Sky News reported that the approach is part of a contingency plan by Carillion as talks continue with bankers.
EY has been acting as an adviser on the contractor’s restructuring plans for several months.
Talks with the banks have been ongoing since Wednesday when Carillion presented its turnaround plans.
Carillion reiterated on Friday evening that talks were ongoing
It said” “Carillion met with representatives of its creditor groups to present its business plan on 10 January 2018.
“Further to this presentation, Carillion continues to engage in constructive discussions with a range of financial and other stakeholders regarding options to reduce debt and strengthen the Group’s balance sheet.
“Suggestions that Carillion’s business plan has been rejected by stakeholders are incorrect.
“It is too early to predict the outcome of these discussions but Carillion expects that any such agreement is likely to involve the raising of new capital and the conversion of existing financial indebtedness to equity which would result in significant dilution to existing shareholders.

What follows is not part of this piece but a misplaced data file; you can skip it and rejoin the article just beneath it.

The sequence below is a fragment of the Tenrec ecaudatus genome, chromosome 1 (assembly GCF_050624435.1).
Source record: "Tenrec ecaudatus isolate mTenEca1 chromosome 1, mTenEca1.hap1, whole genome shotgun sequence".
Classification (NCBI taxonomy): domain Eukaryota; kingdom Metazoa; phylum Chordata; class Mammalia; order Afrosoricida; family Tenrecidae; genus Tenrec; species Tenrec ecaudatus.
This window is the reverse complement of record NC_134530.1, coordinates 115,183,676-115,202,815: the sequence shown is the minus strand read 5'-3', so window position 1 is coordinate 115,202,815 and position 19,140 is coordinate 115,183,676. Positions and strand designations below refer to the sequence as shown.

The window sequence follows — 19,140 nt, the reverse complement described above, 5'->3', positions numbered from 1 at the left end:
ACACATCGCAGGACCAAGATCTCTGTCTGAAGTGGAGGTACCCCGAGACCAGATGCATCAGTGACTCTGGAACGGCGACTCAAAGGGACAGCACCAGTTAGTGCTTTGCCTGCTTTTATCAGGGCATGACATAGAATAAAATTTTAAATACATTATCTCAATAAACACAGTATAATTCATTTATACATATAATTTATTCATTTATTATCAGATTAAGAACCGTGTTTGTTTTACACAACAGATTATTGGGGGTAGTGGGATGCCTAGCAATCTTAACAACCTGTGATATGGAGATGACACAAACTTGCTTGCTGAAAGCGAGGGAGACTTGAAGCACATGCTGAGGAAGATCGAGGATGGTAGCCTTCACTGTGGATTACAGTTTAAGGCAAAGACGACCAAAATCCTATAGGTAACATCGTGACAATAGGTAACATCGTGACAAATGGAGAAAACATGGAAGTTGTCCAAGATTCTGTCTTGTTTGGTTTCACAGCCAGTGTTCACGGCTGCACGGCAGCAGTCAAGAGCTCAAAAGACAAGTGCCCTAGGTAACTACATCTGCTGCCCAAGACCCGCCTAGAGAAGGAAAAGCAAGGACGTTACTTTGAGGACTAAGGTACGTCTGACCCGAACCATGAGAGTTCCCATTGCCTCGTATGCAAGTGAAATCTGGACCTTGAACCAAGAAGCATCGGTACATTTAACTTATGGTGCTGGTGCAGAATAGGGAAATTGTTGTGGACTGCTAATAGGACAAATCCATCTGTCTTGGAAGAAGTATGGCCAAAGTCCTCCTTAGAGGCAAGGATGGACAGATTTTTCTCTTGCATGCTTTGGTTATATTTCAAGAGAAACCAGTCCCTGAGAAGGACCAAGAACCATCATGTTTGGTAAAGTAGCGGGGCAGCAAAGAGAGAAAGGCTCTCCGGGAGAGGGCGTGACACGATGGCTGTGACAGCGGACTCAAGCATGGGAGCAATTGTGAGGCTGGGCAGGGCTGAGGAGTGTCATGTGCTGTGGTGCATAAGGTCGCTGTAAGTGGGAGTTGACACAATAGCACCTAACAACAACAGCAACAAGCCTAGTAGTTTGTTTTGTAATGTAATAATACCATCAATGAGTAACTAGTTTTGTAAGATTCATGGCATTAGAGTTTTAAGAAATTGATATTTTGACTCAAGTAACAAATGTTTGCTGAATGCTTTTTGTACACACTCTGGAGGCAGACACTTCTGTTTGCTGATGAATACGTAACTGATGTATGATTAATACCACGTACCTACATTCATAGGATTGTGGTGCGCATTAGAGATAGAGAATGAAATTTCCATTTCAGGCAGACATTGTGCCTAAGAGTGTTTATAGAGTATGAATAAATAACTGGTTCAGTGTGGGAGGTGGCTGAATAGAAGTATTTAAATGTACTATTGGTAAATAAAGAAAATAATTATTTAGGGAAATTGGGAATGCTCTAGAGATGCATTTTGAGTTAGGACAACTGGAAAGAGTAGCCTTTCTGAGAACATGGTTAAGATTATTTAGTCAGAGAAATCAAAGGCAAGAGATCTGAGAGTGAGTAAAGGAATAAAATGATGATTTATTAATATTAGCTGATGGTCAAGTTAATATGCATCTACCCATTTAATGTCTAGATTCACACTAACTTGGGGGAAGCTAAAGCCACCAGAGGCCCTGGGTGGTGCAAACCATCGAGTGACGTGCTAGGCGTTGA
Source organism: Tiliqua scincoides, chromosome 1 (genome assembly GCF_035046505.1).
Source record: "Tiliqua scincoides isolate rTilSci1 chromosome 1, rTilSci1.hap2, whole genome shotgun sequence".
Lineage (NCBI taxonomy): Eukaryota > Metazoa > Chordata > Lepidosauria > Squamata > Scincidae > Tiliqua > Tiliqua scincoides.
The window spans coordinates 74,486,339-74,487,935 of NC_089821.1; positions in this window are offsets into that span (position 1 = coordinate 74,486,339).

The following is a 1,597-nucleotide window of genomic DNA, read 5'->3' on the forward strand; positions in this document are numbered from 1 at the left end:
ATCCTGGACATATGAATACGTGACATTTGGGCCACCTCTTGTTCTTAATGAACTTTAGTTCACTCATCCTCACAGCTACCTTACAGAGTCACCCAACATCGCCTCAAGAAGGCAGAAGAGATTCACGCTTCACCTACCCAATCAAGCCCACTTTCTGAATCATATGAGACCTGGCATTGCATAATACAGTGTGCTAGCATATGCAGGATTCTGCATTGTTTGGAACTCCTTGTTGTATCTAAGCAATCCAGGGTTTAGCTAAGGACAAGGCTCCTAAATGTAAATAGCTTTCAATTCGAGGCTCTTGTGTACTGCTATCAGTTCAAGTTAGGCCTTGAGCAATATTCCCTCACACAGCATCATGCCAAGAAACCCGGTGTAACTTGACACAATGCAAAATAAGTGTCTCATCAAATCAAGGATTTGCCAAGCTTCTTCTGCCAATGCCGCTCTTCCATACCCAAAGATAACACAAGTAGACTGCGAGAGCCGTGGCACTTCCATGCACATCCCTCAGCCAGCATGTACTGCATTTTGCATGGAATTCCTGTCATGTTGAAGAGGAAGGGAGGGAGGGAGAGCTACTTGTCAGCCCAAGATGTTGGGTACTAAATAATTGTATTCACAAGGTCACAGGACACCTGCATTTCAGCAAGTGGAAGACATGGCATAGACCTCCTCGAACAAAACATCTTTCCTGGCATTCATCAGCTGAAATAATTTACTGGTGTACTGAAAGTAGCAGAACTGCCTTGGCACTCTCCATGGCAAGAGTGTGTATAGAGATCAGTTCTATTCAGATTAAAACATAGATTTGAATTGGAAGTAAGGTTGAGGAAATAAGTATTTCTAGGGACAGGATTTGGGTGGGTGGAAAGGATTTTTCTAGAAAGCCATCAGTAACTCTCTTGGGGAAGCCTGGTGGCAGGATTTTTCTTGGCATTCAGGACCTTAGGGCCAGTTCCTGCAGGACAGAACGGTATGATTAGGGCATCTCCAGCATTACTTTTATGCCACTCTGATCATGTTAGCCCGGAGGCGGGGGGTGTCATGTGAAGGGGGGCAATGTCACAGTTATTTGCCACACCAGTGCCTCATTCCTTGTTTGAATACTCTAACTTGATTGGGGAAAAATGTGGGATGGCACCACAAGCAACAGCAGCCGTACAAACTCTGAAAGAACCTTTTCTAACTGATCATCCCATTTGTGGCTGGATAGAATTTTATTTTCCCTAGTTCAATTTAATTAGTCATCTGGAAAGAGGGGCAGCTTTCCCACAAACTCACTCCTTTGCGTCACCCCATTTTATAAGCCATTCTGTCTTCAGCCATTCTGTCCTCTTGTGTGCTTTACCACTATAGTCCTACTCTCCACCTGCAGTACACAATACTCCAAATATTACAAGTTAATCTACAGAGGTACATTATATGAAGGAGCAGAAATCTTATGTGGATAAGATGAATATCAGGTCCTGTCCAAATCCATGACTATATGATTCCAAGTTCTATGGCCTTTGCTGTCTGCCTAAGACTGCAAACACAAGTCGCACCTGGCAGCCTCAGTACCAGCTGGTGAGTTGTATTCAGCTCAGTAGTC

“As part of its engagement with stakeholders, Carillion is in constructive dialogue in relation to additional short term financing while the longer term discussions are continuing.
“The Board remains focused on seeking to deliver an outcome that will ensure that the Group emerges considerably strengthened and able to continue delivering excellent service to its many public and private sector customers.”
The company needs £300m of emergency funding and lenders are under pressure from the Government to keep the company afloat.
One source said: “This is not a normal restructuring – it’s very political.
“The Government knows the disastrous consequences of a Carillion collapse so is doing all it can to avoid that happening.”
Carillion currently employs around 20,000 workers in the UK.
Unite assistant general secretary Gail Cartmail, said: “The government must consider all options while the future of Carillion hangs in the balance, including bringing contracts back in-house.
“If the government is forced to institute a rescue package they need to also ensure that the supply chain is fully protected.”